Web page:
Mapping Out Up-the-Neck Chords on the Bluegrass Banjo
Whether you’re picking lead or playing backup bluegrass banjo, the first step to playing up the neck with confidence is to get comfortable fretting the chords you need anywhere on your banjo fingerboard. Here, you find the six movable chord positions you use to play major and minor chords.
Fretting movable major chords
A movable chord position is a chord shape that can be shifted up and down the neck to play chords at different frets on the banjo fingerboard. The great thing about movable positions is that you can fret a lot of chords using the same shape. The challenge is that you need to fret four strings — the fourth, third, second, and first strings — to create a chord that can be moved around the fingerboard in this way.
The three shapes used to fret movable major chords are commonly called the F, D, and barre shapes. When fretting the F shape at the third fret (with your ring finger fretting the fourth string at this fret), you’re playing a first‐position F chord. When you fret D shape at the fourth fret (with your ring finger fretting the fourth string at this fret), you’re sounding a first‐position D chord.
The open strings of your banjo form a G chord. The barre shape transfers this open chord up the neck and is relatively easy to fret: Just place your index finger across the fourth through the first strings to create chords using this shape. When you use a barre shape at the second fret, you’re playing an A chord.
You create new chords by moving these three shapes up and down the fingerboard, being careful to keep the relative positions of each fretting finger the same for each shape. The letter name given to each chord is determined by which shape you’re using and where you’re fretting the chord.
For the F shape, the letter name of the chord is determined by the name of fourth‐ and first‐string notes you’re fretting (these are the same note, one octave apart). For the D‐shape chord, the letter name of the chord is determined by the note you’re fretting on the second string and with the barre shape, the chord’s letter name is determined by the note you’re fretting on the third string.
Fretting movable minor chords
Although you won’t encounter minor chords nearly as often as major chords in bluegrass music, you’ll use minor chords in everything from “Rocky Top” to “Foggy Mountain Breakdown.” Some bluegrass songs, like “Little Sadie,” “Wayfaring Stranger,” and “Jerusalem Ridge,” are in a minor key, and their chord progressions are made up mostly of minor chords.
As with movable major chords, there are three movable minor chord shapes. Here, you see the positions for the F minor, D minor, and A minor chords. You can move each shape up the neck to find all the other minor chords.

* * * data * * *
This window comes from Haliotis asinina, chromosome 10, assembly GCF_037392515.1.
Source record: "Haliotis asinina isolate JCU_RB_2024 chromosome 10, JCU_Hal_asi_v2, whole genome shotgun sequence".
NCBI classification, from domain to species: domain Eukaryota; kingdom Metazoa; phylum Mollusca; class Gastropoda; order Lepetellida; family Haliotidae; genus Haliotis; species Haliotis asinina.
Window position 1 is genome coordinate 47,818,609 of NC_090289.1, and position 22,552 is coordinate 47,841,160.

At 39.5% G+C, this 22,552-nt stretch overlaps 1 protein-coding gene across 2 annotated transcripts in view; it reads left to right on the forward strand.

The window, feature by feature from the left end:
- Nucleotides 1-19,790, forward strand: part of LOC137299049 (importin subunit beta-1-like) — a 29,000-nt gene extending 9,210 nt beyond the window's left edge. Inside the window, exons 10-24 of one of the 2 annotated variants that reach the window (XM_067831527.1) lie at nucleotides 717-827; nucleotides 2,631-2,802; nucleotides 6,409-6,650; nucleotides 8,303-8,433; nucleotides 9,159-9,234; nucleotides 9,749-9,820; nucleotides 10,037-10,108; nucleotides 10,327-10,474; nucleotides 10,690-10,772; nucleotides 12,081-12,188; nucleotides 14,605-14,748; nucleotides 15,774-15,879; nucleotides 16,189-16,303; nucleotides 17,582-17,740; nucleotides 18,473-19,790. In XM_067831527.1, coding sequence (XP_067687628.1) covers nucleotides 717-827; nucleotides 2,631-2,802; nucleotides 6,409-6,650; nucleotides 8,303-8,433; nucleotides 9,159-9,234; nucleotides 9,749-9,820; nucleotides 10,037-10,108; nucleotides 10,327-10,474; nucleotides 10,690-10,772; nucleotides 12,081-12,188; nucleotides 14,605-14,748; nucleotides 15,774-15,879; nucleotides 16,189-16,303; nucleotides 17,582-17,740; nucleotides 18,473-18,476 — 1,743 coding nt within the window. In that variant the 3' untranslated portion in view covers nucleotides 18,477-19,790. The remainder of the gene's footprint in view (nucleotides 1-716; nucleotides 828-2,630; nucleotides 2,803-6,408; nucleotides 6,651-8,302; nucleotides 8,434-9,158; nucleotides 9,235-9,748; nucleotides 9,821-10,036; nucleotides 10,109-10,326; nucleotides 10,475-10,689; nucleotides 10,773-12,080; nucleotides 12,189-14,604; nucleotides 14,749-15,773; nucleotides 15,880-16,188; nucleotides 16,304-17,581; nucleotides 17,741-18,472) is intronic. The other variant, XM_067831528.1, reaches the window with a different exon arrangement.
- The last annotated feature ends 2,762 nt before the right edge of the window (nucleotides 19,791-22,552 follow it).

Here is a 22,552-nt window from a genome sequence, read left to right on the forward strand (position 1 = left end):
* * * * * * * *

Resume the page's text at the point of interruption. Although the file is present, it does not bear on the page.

The letter name for each minor chord is determined in the same way as for the corresponding major‐chord shapes: the fourth‐ and first‐string notes you fret name the F‐minor‐shape chord, the second‐string note names the D‐minor‐shape chord and the third‐string note for the A‐minor‐shape chord.
The most efficient way to master these movable positions is to get comfortable with these shapes one at a time, as you encounter them in new songs.
Understanding I–IV–V progressions
Great bluegrass banjo players seem to move effortlessly from one chord shape to another, using the entire length of the fingerboard to fret the chords they need. How do they accomplish this seemingly impossible feat? The chord progression of the song provides the road map that banjo players follow to determine what to play, and the movable positions are the destination points along the way.
Understanding how chords and movable positions relate to one another in chord progressions will unlock the mysteries of playing up the neck on your banjo.
Many bluegrass songs use only three chords. If you’re playing in the key of G (using a G‐major scale), these chords are G, C, and D or D7. Chord progressions can also be described using numbers that represent the chords built from the notes of the scale of the key of the song.
In the key of G, the G chord (the I chord) is built on the first note of the G‐major scale, the C chord (the IV chord) is the chord that’s built on the fourth note of the G‐major scale and the D or D7 chord (the V chord) is built on the fifth note of this scale.
Bluegrass singers choose a key that best matches their singing range, so it’s important to get comfortable over time playing in a variety of keys on your banjo. Describing chord progressions using numbers (either I, IV, and V or 1, 4, and 5) allows musicians to more quickly figure out how to play chord progressions in different keys; this process is called transposing.
As you transpose a chord progression into a different key, you shift the movable chords up or down the neck the number of frets needed in order to match the new key.
This shows you the I, IV, and V chords in the keys that you’ll most frequently use to play bluegrass songs. This reference will come in handy for when you need to negotiate playing in different keys using the capo at your next jam session.